Abbreviated breast magnetic resonance imaging (AB-MRI) exam

Abbreviated breast MRI, or AB-MRI, is a shortened version of standard breast MRI. Breast MRI is the most sensitive test available for breast cancer screening. Traditionally, it has been reserved for high-risk women. AB-MRI expands the availability to a wider population, including average and intermediate risk women, especially for those women with dense breasts.

Who is eligible?
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  • Women who had a negative mammogram within the last 12 months (BI-RAD 1 or 2).
  • Patients who have no symptoms (example: no lumps, discharge, or pain).
  • Patients with less than a 20% lifetime risk of developing breast cancer. If you’re unsure of your risk, ask your provider to help you determine your personal risk estimate.
  • Patients with a desire for supplemental breast cancer screening and who do not qualify for a standard breast MRI.
Who is not eligible?
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  • Patients who have not had a mammogram performed within the last 12 months.
  • Patients with symptoms (such as: lumps, nipple discharge, and/or focal breast pain).
  • Patients at high risk for developing breast cancer (and should have standard breast MRI).
    • Patients with a 20% or more lifetime risk of developing breast cancer.
    • Personal genetic mutation with increased breast cancer risk (e.g., BRCA, p53, PTEN, CHK2, etc.).
    • Have a first-degree relative (parent, brother, sister, or child) with a BRCA1 or BRCA2 gene mutation, and have not had genetic testing themselves.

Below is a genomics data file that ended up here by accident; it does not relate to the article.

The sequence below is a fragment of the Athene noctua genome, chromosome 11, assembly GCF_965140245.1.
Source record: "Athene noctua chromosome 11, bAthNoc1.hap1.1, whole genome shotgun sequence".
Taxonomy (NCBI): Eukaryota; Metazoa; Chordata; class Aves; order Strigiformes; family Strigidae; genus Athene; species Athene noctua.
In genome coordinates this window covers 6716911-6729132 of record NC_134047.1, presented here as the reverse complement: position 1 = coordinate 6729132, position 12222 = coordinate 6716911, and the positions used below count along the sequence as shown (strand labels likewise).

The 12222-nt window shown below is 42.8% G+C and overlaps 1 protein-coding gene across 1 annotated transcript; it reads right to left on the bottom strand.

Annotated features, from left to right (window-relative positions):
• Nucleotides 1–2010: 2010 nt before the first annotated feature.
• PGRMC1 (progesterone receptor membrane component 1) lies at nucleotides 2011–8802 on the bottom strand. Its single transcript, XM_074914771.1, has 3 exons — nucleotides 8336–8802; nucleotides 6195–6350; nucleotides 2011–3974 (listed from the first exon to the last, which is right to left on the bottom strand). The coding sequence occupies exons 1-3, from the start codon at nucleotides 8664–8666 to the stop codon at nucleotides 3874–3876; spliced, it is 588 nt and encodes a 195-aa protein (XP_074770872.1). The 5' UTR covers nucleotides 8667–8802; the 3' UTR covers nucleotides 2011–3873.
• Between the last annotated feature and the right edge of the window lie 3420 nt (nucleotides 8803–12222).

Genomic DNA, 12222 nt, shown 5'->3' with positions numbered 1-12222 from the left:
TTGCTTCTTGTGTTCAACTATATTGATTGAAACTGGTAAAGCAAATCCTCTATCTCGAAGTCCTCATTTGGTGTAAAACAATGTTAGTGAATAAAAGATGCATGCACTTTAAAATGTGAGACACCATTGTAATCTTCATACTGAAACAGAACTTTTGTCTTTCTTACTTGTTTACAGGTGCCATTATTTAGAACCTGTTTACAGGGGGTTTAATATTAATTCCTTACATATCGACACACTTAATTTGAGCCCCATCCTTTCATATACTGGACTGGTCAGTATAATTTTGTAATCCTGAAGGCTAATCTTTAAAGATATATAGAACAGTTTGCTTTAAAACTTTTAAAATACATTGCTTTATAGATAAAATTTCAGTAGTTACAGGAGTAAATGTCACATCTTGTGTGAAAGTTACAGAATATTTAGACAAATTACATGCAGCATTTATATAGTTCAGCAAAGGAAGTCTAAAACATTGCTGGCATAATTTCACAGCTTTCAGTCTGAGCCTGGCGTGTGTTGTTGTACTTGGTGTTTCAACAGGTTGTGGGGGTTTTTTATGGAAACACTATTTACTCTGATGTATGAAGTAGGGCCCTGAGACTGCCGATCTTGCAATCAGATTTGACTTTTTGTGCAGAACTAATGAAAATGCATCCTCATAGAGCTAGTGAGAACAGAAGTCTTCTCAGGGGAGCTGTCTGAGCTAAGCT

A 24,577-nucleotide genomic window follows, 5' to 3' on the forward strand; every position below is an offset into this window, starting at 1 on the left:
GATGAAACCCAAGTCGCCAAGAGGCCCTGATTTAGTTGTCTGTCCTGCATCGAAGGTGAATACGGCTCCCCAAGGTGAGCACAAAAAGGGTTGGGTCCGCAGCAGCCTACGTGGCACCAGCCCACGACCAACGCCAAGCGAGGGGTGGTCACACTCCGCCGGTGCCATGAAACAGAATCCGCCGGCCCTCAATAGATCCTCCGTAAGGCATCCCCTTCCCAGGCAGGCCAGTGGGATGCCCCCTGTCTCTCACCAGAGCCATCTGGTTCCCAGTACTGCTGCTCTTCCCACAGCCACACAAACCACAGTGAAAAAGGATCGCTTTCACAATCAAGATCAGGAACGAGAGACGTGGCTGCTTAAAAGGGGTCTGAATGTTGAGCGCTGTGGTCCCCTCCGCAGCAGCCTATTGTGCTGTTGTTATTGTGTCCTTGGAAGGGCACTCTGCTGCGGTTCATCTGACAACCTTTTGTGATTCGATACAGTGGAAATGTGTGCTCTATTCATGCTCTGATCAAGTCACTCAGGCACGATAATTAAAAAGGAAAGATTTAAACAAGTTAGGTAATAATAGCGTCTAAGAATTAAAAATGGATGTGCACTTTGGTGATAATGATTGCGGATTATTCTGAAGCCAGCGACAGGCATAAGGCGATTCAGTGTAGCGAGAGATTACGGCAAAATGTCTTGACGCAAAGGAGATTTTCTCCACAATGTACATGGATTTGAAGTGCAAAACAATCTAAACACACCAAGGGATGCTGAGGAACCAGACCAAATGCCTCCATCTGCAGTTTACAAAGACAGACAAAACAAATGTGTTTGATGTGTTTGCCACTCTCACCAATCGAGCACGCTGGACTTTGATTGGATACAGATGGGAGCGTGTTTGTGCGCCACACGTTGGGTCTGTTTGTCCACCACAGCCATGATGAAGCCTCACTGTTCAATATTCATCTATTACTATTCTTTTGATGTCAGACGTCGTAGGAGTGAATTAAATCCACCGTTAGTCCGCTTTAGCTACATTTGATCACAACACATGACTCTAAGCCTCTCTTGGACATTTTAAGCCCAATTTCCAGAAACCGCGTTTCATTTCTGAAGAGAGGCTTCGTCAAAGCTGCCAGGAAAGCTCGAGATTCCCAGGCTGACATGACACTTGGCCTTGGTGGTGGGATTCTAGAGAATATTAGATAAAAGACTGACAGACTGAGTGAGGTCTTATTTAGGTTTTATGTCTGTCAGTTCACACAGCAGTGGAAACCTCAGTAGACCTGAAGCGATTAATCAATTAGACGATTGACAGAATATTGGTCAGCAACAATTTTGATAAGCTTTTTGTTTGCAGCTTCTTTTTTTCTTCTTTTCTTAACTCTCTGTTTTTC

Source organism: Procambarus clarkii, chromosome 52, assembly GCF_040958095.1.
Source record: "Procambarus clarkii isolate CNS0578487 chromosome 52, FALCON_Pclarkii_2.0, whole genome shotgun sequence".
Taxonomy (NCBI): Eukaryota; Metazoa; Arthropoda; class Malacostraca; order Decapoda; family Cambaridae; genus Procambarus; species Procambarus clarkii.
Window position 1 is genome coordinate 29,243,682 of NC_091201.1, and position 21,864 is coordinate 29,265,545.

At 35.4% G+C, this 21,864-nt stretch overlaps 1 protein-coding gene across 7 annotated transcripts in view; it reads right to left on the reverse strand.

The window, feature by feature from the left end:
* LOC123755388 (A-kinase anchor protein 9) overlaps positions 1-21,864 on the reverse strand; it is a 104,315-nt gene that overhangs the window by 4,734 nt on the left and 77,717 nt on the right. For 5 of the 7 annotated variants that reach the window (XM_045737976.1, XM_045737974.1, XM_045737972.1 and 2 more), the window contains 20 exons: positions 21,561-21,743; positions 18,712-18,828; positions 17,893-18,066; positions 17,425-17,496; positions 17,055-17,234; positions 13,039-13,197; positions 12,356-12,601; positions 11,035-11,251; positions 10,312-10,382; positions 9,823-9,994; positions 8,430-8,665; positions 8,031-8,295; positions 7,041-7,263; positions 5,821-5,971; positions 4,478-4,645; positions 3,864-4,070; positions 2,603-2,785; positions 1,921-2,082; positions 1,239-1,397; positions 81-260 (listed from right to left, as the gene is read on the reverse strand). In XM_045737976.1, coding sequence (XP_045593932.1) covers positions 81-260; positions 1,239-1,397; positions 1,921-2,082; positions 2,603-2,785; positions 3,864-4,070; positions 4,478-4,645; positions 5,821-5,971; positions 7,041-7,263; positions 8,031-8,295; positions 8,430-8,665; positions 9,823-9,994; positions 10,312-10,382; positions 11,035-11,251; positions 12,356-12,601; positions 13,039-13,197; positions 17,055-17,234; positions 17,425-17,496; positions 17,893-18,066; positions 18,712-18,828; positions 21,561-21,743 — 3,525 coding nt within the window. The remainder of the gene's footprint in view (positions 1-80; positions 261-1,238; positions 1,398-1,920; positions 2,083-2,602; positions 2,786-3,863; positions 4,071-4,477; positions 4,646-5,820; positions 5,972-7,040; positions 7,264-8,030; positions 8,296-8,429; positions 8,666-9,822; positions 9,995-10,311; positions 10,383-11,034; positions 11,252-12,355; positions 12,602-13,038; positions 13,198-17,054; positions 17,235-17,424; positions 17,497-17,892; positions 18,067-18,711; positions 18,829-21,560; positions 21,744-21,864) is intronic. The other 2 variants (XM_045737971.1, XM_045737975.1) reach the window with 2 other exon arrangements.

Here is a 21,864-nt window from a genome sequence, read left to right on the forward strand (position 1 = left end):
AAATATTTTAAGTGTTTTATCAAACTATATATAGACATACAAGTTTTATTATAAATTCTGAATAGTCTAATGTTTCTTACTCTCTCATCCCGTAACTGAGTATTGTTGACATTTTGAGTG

• History of prior chest radiation therapy before age 30.
    • Have Li-Fraumeni syndrome, Cowden syndrome, or Bannayan-Riley-Ruvalcaba syndrome, or have first-degree relatives with one of these syndromes.
  • Patients who are currently pregnant or unable to have a MRI exam.
What to expect
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  • Schedulers will inquire about your periods. If you are currently having regular periods, you will be asked to schedule at a specific time of your cycle. This will increase the sensitivity of your exam.
  • You will be asked to remove all metal and change into an MRI safe patient gown.
  • An IV will be started for the contrast or dye. Contrast is necessary for this exam.
  • You will be positioned face-down on a special MRI table that does not compress the breasts.
  • You need to remain still for the test which takes about 10 minutes.

  • The standard breast MRI exam length is around 30 minutes.
  • There is no radiation exposure or breast compression.

AB-MRI Diagnostic Machine
Is AB-MRI covered by insurance?
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  • No, AB-MRI is not covered by insurance at this time. Spectrum Health is offering this exam for a flat rate of $400.00. This fee covers all costs including the radiologist’s interpretation.
  • Full payment is needed before the test can be performed.
  • This exam will not be sent to insurance.
What happens after the test?
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The exam will be read by specialized breast radiologists. The physician who ordered the test will contact you with the results, and they will be available to you through MyChart.

What if something is found?
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If your exam is positive, you may be required to undergo further testing (mammogram and/or ultrasound), short-term follow-up AB-MRI, or biopsy.

Make an appointment

Find a provider or contact your primary care physician to get a referral and make an appointment.